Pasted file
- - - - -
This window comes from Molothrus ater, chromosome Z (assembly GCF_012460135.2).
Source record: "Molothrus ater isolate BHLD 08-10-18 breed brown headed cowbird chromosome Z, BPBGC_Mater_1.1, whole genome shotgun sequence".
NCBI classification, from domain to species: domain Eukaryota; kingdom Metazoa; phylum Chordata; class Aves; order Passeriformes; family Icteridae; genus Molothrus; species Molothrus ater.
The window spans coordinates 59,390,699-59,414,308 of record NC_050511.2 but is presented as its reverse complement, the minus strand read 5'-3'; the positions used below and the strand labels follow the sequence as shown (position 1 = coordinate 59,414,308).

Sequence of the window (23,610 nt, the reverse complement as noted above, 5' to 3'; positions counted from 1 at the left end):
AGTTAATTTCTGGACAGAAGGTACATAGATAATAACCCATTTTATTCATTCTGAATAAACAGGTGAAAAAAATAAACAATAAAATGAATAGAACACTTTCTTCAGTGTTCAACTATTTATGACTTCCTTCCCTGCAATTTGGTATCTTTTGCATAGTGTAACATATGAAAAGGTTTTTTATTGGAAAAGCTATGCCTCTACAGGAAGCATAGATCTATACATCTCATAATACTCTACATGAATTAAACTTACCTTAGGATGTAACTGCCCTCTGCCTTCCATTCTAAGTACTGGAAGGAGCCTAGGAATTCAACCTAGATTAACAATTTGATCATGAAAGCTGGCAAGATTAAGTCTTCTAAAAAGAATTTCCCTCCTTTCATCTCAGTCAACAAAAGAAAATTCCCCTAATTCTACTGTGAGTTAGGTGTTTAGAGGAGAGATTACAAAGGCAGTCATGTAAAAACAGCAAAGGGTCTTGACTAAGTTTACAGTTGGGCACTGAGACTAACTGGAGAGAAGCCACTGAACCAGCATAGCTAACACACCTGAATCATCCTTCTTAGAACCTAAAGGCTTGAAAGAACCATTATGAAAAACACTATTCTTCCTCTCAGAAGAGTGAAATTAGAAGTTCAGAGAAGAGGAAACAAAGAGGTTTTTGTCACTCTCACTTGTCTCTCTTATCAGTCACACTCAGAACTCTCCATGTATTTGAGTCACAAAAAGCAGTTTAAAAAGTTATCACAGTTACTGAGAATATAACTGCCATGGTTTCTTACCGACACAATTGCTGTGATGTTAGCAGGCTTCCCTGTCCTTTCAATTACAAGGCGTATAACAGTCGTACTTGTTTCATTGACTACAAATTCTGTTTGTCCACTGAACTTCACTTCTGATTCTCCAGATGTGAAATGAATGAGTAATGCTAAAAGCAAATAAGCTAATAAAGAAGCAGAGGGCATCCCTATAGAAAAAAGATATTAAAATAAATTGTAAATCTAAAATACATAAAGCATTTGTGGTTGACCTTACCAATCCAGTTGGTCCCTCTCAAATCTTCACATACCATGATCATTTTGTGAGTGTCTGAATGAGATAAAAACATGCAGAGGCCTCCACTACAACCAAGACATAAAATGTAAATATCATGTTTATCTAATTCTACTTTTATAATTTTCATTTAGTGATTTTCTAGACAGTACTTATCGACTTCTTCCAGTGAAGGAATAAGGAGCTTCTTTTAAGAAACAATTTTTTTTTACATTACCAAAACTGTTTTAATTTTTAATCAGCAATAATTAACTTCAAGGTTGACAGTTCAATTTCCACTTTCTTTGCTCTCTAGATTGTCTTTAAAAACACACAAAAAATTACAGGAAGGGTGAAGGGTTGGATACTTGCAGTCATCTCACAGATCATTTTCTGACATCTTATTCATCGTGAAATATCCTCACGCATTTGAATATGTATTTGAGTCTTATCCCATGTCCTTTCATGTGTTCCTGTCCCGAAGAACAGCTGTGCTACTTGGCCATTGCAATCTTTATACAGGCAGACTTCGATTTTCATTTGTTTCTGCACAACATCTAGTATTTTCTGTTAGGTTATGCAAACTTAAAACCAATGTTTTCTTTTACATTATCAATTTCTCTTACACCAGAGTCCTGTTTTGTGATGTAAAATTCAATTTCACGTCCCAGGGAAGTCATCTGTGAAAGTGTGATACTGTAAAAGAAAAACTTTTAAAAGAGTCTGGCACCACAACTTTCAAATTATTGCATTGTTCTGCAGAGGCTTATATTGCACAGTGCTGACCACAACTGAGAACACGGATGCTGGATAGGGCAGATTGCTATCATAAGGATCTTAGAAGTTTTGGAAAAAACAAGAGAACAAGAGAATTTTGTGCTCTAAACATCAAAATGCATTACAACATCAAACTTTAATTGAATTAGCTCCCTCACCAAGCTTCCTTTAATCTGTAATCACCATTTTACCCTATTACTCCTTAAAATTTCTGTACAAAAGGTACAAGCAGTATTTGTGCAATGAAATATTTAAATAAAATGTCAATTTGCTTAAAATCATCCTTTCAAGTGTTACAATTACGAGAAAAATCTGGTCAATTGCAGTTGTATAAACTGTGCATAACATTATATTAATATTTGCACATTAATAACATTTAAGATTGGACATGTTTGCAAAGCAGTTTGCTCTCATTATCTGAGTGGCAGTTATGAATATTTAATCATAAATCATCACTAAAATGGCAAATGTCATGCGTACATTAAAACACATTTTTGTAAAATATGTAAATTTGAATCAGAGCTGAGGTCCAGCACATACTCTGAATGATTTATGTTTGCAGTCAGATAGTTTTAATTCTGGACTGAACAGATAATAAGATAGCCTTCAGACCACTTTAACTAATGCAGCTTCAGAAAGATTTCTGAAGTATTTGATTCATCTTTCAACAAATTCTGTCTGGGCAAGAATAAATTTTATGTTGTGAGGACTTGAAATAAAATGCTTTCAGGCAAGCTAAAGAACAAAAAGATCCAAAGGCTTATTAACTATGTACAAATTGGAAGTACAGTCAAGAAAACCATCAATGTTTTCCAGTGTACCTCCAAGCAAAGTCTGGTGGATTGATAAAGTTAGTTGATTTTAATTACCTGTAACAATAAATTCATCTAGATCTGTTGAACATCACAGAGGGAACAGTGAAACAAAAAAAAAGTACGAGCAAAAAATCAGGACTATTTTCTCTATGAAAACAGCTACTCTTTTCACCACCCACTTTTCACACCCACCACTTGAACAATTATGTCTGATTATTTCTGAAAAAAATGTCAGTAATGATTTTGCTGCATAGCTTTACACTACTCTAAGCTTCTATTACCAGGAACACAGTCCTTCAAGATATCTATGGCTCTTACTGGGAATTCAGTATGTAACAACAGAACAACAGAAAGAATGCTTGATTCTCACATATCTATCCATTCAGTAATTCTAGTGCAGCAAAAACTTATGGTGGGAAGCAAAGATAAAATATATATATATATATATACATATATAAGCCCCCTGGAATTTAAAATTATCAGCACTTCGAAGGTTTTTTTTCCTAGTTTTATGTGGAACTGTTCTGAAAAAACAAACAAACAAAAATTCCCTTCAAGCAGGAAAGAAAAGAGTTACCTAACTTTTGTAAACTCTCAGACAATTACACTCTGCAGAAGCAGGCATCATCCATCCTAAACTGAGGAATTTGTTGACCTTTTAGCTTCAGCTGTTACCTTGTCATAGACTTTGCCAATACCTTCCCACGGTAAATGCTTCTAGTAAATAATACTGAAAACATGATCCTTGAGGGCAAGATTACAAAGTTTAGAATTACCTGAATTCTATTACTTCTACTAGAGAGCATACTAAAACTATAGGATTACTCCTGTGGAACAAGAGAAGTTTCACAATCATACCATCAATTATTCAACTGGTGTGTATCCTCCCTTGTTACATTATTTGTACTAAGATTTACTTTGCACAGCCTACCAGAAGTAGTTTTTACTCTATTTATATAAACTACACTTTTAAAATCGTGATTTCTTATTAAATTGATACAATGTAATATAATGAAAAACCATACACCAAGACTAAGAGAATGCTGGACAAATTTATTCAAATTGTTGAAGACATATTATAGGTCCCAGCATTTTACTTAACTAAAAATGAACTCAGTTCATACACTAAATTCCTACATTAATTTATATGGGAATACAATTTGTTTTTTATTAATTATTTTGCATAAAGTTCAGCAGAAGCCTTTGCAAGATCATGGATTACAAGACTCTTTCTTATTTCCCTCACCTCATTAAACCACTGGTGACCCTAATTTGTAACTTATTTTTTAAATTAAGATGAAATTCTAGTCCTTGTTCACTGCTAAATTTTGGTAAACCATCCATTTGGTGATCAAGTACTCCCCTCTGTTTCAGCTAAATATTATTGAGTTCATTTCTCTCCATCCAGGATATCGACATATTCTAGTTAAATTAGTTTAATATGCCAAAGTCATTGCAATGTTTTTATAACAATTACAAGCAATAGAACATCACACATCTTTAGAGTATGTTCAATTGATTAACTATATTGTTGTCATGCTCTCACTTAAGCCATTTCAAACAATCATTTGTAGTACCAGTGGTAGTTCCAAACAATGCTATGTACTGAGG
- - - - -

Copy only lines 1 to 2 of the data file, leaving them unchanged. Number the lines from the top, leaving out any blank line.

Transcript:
This window comes from Molothrus ater, chromosome Z (assembly GCF_012460135.2).
Source record: "Molothrus ater isolate BHLD 08-10-18 breed brown headed cowbird chromosome Z, BPBGC_Mater_1.1, whole genome shotgun sequence".